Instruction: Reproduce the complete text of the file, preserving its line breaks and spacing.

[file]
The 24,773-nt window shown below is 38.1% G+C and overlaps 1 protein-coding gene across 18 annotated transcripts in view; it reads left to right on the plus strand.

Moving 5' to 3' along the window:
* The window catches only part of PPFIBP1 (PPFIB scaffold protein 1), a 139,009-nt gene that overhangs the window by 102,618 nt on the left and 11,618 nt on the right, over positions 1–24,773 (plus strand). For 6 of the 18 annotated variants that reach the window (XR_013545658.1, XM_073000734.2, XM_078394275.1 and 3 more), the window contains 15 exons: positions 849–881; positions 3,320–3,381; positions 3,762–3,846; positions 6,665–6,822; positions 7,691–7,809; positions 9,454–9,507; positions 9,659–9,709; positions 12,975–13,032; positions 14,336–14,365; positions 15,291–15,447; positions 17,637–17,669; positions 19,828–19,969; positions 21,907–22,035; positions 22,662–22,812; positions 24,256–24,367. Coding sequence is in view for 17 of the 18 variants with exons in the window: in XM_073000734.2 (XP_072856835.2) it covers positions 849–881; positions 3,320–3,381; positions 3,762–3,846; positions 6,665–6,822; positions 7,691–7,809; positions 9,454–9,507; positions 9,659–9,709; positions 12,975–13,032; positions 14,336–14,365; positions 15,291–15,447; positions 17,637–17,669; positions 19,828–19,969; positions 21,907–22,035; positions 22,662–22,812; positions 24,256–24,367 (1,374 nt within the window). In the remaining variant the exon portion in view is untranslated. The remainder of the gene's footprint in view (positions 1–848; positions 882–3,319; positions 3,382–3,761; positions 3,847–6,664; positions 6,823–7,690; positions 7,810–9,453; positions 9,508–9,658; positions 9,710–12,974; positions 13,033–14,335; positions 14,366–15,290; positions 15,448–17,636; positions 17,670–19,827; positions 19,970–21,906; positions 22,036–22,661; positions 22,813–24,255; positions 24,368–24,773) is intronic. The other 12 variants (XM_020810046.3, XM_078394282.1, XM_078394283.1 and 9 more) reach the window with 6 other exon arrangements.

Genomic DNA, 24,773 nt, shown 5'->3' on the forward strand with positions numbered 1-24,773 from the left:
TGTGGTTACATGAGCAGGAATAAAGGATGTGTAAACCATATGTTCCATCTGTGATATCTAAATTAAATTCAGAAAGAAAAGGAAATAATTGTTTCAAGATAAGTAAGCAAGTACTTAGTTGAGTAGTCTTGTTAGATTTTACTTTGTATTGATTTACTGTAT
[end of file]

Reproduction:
The 24,773-nt window shown below is 38.1% G+C and overlaps 1 protein-coding gene across 18 annotated transcripts in view; it reads left to right on the plus strand.

Moving 5' to 3' along the window:
* The window catches only part of PPFIBP1 (PPFIB scaffold protein 1), a 139,009-nt gene that overhangs the window by 102,618 nt on the left and 11,618 nt on the right, over positions 1–24,773 (plus strand). For 6 of the 18 annotated variants that reach the window (XR_013545658.1, XM_073000734.2, XM_078394275.1 and 3 more), the window contains 15 exons: positions 849–881; positions 3,320–3,381; positions 3,762–3,846; positions 6,665–6,822; positions 7,691–7,809; positions 9,454–9,507; positions 9,659–9,709; positions 12,975–13,032; positions 14,336–14,365; positions 15,291–15,447; positions 17,637–17,669; positions 19,828–19,969; positions 21,907–22,035; positions 22,662–22,812; positions 24,256–24,367. Coding sequence is in view for 17 of the 18 variants with exons in the window: in XM_073000734.2 (XP_072856835.2) it covers positions 849–881; positions 3,320–3,381; positions 3,762–3,846; positions 6,665–6,822; positions 7,691–7,809; positions 9,454–9,507; positions 9,659–9,709; positions 12,975–13,032; positions 14,336–14,365; positions 15,291–15,447; positions 17,637–17,669; positions 19,828–19,969; positions 21,907–22,035; positions 22,662–22,812; positions 24,256–24,367 (1,374 nt within the window). In the remaining variant the exon portion in view is untranslated. The remainder of the gene's footprint in view (positions 1–848; positions 882–3,319; positions 3,382–3,761; positions 3,847–6,664; positions 6,823–7,690; positions 7,810–9,453; positions 9,508–9,658; positions 9,710–12,974; positions 13,033–14,335; positions 14,366–15,290; positions 15,448–17,636; positions 17,670–19,827; positions 19,970–21,906; positions 22,036–22,661; positions 22,813–24,255; positions 24,368–24,773) is intronic. The other 12 variants (XM_020810046.3, XM_078394282.1, XM_078394283.1 and 9 more) reach the window with 6 other exon arrangements.

Genomic DNA, 24,773 nt, shown 5'->3' on the forward strand with positions numbered 1-24,773 from the left:
TGTGGTTACATGAGCAGGAATAAAGGATGTGTAAACCATATGTTCCATCTGTGATATCTAAATTAAATTCAGAAAGAAAAGGAAATAATTGTTTCAAGATAAGTAAGCAAGTACTTAGTTGAGTAGTCTTGTTAGATTTTACTTTGTATTGATTTACTGTAT